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GSI Helmholtzzentrum für Schwerionenforschung | 2:16
CONSTRUCTION has begun on a particle accelerator in Darmstadt, Germany.
Called "Facility for Antiproton and Ion Research" - or FAIR for short - the new state of the art particle-physics lab is being built next to the existing GSI Helmholtz Centre for Heavy Ion Research.
Established in 2010, the facility will be operational by 2025 and will include a 1,100 metre ring accelerator (in which particles are accelerated close
to the speed of light prior to experiments), antiproton production facilities, chambers for experiments and particle storage facilities.
Above: The new FAIR research complex is being built next to an existing research facility in Germany (image courtesy of GSI).
Large parts of these systems are to be located underground, requiring the excavation of two million cubic metres of soil - the same amount that would be removed during the construction of 5,000 family homes.
Above: FAIR will connect to GSI's facilities and vastly increase the complex's research potential (image courtesy of GSI).
Existing accelerators at the GSI will be incorporated into the new system and will serve as feeder accelerators for FAIR's enlarged system.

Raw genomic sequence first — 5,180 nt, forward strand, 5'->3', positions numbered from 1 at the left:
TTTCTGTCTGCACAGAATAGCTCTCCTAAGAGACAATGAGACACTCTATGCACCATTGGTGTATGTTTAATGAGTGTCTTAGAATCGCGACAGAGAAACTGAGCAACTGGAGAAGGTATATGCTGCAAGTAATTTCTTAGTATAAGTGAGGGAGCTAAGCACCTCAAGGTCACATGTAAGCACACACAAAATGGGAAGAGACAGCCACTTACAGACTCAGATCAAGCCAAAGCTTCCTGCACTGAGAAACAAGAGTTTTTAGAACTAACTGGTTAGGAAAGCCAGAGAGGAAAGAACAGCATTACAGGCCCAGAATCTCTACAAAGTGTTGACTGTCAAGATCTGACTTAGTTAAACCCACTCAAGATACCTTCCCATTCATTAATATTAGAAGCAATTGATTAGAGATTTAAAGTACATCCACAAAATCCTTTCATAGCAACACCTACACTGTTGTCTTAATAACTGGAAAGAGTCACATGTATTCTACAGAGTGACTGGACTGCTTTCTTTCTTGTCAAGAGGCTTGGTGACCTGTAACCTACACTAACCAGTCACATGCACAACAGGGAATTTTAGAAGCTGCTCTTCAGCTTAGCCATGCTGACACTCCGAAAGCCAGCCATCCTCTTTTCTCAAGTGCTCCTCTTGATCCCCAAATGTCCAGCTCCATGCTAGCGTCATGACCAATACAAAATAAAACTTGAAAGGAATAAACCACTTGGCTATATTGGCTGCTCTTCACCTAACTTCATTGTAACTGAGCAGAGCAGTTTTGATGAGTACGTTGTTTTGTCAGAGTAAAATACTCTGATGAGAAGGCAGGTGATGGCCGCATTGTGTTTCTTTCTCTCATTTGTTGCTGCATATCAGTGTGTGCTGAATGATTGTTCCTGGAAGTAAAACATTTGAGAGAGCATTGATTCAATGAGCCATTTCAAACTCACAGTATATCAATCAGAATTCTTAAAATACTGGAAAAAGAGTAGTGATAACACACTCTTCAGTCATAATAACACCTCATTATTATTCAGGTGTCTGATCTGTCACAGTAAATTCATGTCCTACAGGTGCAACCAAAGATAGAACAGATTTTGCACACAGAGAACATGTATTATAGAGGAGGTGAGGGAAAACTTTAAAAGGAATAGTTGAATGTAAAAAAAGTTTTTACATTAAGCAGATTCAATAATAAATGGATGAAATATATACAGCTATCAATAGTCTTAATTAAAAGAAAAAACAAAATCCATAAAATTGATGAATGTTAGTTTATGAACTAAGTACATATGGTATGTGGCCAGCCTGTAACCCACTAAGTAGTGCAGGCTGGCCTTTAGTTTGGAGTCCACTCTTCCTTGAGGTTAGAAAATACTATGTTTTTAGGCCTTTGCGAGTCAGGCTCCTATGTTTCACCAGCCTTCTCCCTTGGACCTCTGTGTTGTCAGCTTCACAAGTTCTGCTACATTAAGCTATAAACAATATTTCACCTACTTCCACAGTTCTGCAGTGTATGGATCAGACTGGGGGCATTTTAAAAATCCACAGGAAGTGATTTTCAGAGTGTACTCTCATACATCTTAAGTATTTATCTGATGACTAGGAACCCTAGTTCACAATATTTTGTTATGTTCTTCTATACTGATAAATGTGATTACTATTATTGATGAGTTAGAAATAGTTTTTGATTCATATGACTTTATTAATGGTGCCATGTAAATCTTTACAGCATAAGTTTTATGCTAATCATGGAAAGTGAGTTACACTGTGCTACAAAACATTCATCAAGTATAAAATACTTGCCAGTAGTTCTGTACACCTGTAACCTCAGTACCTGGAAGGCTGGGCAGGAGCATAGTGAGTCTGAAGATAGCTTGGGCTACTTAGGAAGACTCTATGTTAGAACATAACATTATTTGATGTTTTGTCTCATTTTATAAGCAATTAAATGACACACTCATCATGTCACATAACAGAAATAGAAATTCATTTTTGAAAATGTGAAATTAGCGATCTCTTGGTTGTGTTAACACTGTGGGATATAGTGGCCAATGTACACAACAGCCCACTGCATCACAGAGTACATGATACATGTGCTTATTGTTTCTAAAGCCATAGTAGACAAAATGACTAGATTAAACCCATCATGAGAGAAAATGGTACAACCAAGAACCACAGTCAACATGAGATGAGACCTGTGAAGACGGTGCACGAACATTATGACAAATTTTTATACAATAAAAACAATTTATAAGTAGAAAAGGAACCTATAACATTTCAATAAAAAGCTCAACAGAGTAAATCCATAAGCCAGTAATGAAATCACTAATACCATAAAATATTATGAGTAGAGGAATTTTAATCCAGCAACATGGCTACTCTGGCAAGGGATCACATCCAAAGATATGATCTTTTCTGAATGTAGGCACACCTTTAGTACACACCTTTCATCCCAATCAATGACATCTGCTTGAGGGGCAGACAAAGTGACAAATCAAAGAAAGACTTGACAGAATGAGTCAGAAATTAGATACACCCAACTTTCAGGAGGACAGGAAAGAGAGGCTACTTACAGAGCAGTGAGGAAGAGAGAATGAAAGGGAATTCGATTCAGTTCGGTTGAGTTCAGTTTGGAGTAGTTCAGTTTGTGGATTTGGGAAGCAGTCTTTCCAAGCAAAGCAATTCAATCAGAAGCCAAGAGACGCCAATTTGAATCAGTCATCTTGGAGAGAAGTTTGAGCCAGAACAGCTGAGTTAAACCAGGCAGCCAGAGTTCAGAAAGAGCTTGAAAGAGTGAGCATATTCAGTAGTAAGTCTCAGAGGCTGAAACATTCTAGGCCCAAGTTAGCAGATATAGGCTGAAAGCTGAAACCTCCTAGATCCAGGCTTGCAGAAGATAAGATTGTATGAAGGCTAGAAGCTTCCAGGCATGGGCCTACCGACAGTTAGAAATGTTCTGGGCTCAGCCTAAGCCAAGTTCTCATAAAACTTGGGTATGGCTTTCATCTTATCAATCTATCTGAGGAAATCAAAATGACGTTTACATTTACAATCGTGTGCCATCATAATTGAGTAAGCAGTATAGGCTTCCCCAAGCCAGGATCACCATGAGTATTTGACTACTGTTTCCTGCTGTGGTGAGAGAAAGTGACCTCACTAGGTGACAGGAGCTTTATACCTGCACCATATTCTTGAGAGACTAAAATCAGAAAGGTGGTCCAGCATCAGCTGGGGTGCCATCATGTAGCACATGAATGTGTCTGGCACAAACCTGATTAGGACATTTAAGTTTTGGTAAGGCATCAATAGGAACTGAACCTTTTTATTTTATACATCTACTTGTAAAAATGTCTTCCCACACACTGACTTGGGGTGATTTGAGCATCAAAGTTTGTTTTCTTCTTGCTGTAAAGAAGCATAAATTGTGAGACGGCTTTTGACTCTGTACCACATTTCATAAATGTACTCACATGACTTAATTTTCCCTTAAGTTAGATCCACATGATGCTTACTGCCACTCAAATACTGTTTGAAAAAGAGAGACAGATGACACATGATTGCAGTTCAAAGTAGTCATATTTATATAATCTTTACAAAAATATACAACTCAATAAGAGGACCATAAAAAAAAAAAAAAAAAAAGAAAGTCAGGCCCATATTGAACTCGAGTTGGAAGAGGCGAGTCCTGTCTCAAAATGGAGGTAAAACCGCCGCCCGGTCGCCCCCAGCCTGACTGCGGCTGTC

23 additional buildings will be built on the site to accommodate FAIR’s laboratories and other facilities.
Above: A render showing the finished facility (image courtesy of GSI).
The building will extend 20 metres underground, while reaching a maximum height of 25 metres above the surface.
600,000 cubic metres of reinforced concrete - containing some 65,000 tonnes of steel rebar - will be used during construction.
Above: The tunnel for the accelerator ring is being built in segments in order to minimise groundwater disruption and safeguard the build's precision (image courtesy of GSI).
With an estimated cost of USD $2BN, nine partner countries are supporting the project: Germany, France, India, Russia, Poland, Sweden, Slovenia, Finland and Romania, with the United Kingdom as an associate member of FAIR.
Above: The facility is expected to be fully operational in 2025 (image courtesy of GSI).
Preliminary construction started in 2011 and the first foundation piles were driven into the ground in 2013.
Excavation works are now being carried out in sections to minimise impact on the site’s groundwater.
Above: The particle accelerators are require significant ventilation and cooling capacities (image courtesy of GSI).
Although it will be years before the first experiments take place, over 3,000 scientists are already working to prepare detailed designs of the accelerators and experimental chambers.
Above: An animation showing the phased building of FAIR (courtesy of FAIR/GSI/ion42).